Facing Your Fears: Teaching an Old Dog New Tricks

by Grace Bonney

For the past few weeks, we’ve been sharing personal essays about facing our fears. Max finally got behind the wheel and is learning to drive and Amy is learning a new language step by step. I haven’t jumped out of any planes or learned an entirely new skill lately, so I found myself struggling to think of a nice neat example of how I’d faced a fear recently. I was sitting on my couch trying to think of something when I found myself  back on falling into feed after feed of pictures, which turned into 20 new emails to Amy and myself for home tours to request, designers to interview and possible collaborators to . Then it hit me: I’d faced a fear I hadn’t even realized I was facing. After months of feeling out of touch with and behind on the new technology in our community, I’d found a way to embrace and have fun with something I once found terrifying.

I spent most of 2013 being frustrated with the changes in the online world and the new technology and reading behavior that came with it. Instead of being excited, I curled up into a little ball and sulked on the couch like a teenager. I’m not proud of how I let something that scared me turn me into a grump, but I understand it better now. I felt old, out of touch and needed a moment to heal wounds that felt a little too vulnerable to admit or share openly. But then, thankfully, something changed with the new year: I felt curious again. Without thinking about it too much, I started to run toward that curiosity. It started with experiments on Instagram and was followed by questions for Max about how to use Adobe Premier and other tools I’d felt too behind on to try. Then the next thing I knew, instead of asking someone else to build/create/photograph something for me, I was trying it myself. For the first time in a long time, I let my guard down, stopped worrying about making a mistake and let myself be curious, excited and have fun trying something new.

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It can be weird to be work in an industry where being 32 makes you feel old. But that’s how I feel sometimes. Every now and then Max will mention an exciting new site, app or software that he loves and I will realize I have not only no idea what that tool is, but no idea how to use it. In those moments I realize I must look like my grandparents did when I tried to explain my blog to them- like I was describing some completely alien thing that makes no sense in their world. In those moments I always try to keep my face steady and stop it from making that hideous Say Whaat? sneer that I tend to have when I feel clueless. That clueless feeling was mostly about feeling out of touch and behind in an industry where, not too long ago, I felt like I was in the thick of the pack learning new things and making quick changes with the best of them. But sometimes when life and work takes over, you don’t have as much time as you’d like to stay on top of new things. The good news is that you can always go back and learn.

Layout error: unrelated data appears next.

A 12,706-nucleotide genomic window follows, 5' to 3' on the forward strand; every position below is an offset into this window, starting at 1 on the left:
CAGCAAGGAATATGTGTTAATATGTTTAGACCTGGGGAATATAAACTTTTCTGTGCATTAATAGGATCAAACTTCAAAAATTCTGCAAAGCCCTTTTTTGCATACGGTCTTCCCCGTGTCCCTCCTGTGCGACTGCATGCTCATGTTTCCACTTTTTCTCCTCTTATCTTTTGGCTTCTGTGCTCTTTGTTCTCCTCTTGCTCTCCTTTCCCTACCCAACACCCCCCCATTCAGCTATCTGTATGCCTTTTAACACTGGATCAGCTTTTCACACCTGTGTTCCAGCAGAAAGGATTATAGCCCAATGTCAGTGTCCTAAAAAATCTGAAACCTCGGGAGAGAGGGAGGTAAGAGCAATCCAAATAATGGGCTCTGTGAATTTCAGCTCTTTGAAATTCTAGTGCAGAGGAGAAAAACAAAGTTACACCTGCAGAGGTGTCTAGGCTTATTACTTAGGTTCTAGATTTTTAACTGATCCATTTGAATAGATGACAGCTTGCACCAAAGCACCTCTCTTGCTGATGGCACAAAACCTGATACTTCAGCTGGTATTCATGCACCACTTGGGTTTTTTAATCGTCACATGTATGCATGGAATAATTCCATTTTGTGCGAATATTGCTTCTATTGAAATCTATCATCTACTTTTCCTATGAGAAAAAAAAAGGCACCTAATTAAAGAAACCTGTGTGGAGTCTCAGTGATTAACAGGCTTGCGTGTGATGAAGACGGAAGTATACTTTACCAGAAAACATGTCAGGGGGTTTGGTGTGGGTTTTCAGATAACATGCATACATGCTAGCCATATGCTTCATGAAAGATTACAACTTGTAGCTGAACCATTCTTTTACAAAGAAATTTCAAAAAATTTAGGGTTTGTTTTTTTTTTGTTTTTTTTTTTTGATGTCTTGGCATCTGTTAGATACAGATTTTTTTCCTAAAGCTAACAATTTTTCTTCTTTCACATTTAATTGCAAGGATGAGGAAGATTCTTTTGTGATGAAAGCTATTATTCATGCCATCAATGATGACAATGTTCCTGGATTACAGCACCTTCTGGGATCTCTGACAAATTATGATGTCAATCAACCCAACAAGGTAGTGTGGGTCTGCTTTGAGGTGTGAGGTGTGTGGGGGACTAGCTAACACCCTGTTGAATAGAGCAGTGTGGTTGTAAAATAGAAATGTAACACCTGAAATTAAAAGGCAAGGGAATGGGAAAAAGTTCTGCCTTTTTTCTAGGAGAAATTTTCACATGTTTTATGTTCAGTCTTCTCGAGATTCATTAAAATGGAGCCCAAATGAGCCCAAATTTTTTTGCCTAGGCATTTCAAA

When I started Design*Droits-Humains I was 23 and everyone would make comments about how young I was. I hated those comments at first (my overly sensitive mind took them as criticism), but at some point I realized it was a good thing to be young, eager, new and always learning. I’d lost that eagerness and curiosity about learning and at the end of last year I realized it was a good thing to get that back. Not just because it was important for my job, but because it was important for me as person.

To stay curious is to stay committed to learning. And if you’re not learning something new, you’re staying in the same place. And while I don’t know everything I want from my life and business yet, I do know that I want to always be learning. Whether I’m learning a new technology, a new piece of photo editing software or just a new trend that’s happening in my community, I want to stay committed to always keeping an open mind. Because an open mind is one that doesn’t miss out on something wonderful just because it’s hidden behind a door that might be hard or scary to open.

With this new understanding about embracing technology and keeping an open mind comes a heightened sense of appreciation about what comes with being “older” in an industry, too.  With age comes experience, understanding, confidence and trust- wonderful things that I would never exchange for being a bit younger or ahead of learning curves. And I’m so glad that, despite taking a bit of time to get here, I’ve found a way to embrace both sides of the equation. I’m happy to have found new ways to stay inspired and excited about my work through new technology and grateful to have discovered a new appreciation for the skills that come with the time I’ve put into my work and business so far. So here’s to learning new things and staying curious and inspired at any age! There is always room to grow and keep an open mind. xo, grace

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